“I remember jumping over that tree!” exclaims Al Becker, who built the bungalow next door to the house with the tree in 1952. At that time the now 80 year old Norway Spruce on route 44/55 just west of Lombardi’s was the tree in which the neighborhood children played. “It was well taken care of and it just grew and grew.”
Al’s Asendorf’s parents, Gertrude and Albert, moved into the home with the tree in 1957, when the tree was about 10 feet high and Albert was four years old. Al grew up, married Nancy Puchalski, and Al and Nancy’s children and grand children grew up with the tree also.
But then the tree became too big—79 feet high, 47 feet in diameter. Al became concerned that in wind the tree might fall on the house or wires, so concluded that it needed to be removed. He accessed the Rockefeller Center website and donated his tree for their annual event. He was surprised when their gardener came out to inspect the tree and, later, when he received word that his tree had been chosen to be adorned with five miles of lights as the most famous Christmas tree in the world.
Watching the tree come down was an event viewed by several hundred people. The tree had been prepared ahead of time, its limbs bound and lower limbs individually wrapped in burlap. It was wrenching for some of the observers to see this once magnificent tree now trussed and attached to a crane hovering many feet above. It was cut with a chainsaw in minutes, but settling it on the flatbed trailer took about an hour as arborists used wedges and ropes to very carefully prepare their fragile treasure for its trip to Manhattan.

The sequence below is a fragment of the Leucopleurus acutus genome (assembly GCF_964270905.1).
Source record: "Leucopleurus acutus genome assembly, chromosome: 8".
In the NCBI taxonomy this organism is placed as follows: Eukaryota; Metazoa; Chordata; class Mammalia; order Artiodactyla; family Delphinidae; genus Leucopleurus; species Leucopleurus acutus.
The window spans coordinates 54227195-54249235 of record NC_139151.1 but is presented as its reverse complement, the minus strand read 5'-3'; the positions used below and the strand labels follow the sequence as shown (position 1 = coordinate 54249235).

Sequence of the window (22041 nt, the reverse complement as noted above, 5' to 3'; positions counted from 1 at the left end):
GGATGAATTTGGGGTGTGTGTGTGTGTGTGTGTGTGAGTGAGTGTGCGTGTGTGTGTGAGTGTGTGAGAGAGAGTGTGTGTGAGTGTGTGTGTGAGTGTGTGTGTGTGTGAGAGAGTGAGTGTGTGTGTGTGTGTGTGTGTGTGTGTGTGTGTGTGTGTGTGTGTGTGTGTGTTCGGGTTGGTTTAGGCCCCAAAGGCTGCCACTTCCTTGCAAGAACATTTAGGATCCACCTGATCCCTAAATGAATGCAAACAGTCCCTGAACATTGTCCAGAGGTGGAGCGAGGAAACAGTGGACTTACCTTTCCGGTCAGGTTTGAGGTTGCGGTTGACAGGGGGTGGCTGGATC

The spectacle in Manhattan today is a far cry from 1931, when Italian construction workers excavating the site for Rockefeller Center mounted the first tree, decorated with cranberry strings and foil wrappers from blasting caps!
How does Al feel? “Happy and honored.” Seeing the tree at Rockefeller Center “was very exciting. The tree looked much bigger than in the front yard!” The wood will eventually be donated to Habitat for Humanity. What will he do now? “Do the whole thing over again-“ plant another tree in its place for future generations of children to enjoy.